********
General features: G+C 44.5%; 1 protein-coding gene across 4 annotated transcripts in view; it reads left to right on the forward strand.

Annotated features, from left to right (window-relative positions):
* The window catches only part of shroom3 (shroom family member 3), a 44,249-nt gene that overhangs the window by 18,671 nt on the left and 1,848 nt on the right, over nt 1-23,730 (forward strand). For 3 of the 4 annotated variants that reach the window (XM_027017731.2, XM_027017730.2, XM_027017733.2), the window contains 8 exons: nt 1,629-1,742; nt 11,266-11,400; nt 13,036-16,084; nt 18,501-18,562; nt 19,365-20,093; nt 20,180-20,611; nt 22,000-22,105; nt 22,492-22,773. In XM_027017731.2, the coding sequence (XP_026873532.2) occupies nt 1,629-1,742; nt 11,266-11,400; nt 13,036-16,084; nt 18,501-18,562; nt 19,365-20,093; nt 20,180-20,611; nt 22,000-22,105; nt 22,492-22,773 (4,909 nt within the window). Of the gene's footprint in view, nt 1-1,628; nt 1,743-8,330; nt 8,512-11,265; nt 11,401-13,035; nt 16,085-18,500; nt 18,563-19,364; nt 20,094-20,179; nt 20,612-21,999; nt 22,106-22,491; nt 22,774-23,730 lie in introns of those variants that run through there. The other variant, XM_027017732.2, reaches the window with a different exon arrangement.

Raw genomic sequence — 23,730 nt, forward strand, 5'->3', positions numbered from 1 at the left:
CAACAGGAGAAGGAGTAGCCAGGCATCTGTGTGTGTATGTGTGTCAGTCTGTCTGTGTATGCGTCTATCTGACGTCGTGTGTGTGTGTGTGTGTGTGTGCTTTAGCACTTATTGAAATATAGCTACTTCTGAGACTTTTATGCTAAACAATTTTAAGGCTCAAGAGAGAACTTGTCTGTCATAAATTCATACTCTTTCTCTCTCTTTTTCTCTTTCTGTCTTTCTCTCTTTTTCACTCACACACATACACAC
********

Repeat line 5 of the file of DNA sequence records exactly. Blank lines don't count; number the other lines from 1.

CAACAGGAGAAGGAGTAGCCAGGCATCTGTGTGTGTATGTGTGTCAGTCTGTCTGTGTATGCGTCTATCTGACGTCGTGTGTGTGTGTGTGTGTGTGTGCTTTAGCACTTATTGAAATATAGCTACTTCTGAGACTTTTATGCTAAACAATTTTAAGGCTCAAGAGAGAACTTGTCTGTCATAAATTCATACTCTTTCTCTCTCTTTTTCTCTTTCTGTCTTTCTCTCTTTTTCACTCACACACATACACAC